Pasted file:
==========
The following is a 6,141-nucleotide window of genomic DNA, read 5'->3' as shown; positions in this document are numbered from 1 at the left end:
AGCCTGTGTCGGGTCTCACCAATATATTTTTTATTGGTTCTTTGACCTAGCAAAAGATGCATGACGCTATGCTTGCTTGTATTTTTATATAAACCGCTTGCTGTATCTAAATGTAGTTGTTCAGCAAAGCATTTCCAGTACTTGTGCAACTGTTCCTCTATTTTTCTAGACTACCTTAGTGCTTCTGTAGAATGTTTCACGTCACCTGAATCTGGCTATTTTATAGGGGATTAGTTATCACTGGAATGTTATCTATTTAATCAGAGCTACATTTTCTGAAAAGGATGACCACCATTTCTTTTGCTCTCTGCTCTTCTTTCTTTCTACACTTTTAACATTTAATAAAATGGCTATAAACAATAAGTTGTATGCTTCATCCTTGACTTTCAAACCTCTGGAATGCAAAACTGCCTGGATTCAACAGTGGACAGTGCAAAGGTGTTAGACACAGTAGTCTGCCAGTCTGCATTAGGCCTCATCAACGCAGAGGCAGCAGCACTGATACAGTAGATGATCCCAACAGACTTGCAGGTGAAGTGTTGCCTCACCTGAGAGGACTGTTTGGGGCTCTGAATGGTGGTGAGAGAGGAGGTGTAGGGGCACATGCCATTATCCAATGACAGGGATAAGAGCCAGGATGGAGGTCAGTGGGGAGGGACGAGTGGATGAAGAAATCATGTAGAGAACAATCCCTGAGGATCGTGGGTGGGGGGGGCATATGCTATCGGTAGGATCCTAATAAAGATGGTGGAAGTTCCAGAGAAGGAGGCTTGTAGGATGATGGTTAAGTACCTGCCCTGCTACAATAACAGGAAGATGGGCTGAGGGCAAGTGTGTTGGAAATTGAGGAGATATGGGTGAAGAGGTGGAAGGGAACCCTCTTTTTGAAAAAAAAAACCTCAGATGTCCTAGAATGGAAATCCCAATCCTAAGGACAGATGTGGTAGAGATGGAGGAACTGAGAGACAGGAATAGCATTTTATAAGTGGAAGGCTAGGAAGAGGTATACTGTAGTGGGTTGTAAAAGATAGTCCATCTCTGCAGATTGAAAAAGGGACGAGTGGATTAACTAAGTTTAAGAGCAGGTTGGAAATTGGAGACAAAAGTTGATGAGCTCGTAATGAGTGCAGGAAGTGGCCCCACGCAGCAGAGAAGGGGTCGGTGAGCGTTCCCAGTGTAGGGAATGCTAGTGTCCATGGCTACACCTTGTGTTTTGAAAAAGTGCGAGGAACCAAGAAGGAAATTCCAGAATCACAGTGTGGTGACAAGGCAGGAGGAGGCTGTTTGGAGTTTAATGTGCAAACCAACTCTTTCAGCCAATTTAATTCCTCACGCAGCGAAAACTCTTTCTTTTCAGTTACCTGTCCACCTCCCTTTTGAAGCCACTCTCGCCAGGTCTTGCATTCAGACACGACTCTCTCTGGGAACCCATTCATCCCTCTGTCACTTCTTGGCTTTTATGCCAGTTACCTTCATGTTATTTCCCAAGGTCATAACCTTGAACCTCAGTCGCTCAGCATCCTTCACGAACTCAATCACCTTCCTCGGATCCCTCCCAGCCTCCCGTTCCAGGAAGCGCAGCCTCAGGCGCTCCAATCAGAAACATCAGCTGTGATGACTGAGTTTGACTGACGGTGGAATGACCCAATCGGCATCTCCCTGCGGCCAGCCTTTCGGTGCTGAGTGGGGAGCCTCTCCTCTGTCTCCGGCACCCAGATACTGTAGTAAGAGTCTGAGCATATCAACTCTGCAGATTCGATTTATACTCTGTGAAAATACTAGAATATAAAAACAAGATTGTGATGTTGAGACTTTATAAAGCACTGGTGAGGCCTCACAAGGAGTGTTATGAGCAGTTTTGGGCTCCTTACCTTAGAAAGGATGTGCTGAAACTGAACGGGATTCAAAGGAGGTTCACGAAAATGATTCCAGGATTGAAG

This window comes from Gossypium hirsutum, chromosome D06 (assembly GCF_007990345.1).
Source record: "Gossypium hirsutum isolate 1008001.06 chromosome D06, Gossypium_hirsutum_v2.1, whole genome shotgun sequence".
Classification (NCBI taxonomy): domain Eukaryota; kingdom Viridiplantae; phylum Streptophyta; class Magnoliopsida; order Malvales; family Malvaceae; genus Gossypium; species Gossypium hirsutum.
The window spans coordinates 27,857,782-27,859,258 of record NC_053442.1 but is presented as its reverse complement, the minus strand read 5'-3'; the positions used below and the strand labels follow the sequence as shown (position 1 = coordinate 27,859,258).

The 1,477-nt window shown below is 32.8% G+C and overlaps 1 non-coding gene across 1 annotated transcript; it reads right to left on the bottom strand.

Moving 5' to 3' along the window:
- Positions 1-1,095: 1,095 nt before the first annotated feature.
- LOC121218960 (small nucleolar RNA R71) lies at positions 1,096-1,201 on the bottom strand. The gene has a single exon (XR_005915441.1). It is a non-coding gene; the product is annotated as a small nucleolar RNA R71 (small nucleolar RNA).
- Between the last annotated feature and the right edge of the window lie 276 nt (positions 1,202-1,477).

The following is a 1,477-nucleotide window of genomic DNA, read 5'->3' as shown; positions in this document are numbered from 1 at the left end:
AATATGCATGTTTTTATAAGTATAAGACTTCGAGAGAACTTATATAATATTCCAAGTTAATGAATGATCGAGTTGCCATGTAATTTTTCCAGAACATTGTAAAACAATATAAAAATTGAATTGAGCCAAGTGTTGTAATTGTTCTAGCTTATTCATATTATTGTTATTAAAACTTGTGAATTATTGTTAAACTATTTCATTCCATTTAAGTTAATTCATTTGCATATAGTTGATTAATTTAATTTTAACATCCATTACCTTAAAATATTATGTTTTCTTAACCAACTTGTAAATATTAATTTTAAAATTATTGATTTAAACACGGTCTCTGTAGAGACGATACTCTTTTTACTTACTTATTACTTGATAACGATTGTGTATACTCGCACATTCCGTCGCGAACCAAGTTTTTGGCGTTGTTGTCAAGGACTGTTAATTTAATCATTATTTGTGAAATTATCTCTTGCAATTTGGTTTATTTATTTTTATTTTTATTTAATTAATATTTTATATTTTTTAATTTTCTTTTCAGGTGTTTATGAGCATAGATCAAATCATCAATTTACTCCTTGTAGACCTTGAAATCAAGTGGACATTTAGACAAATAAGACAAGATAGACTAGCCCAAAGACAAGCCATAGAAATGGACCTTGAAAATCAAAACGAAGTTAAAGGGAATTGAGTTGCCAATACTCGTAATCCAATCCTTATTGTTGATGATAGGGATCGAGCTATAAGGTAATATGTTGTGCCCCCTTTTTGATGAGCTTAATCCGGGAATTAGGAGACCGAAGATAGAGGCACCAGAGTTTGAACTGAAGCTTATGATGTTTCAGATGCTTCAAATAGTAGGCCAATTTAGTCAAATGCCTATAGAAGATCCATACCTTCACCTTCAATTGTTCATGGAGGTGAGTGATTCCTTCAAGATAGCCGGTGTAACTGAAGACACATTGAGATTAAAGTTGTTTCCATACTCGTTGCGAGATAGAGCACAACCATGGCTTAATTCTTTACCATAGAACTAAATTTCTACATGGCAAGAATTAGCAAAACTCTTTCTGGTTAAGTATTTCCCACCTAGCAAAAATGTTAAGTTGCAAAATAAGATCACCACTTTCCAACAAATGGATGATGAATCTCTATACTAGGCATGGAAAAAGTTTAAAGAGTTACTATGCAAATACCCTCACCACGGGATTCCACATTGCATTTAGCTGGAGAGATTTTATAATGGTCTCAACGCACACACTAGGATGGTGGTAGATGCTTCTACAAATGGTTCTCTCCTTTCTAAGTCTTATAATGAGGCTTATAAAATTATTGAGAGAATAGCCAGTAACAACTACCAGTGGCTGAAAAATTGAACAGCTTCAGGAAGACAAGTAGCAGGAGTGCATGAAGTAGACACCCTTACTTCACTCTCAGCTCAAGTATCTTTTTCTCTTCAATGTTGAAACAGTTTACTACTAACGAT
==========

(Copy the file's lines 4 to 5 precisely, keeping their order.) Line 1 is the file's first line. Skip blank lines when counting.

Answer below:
Source record: "Gossypium hirsutum isolate 1008001.06 chromosome D06, Gossypium_hirsutum_v2.1, whole genome shotgun sequence".
Classification (NCBI taxonomy): domain Eukaryota; kingdom Viridiplantae; phylum Streptophyta; class Magnoliopsida; order Malvales; family Malvaceae; genus Gossypium; species Gossypium hirsutum.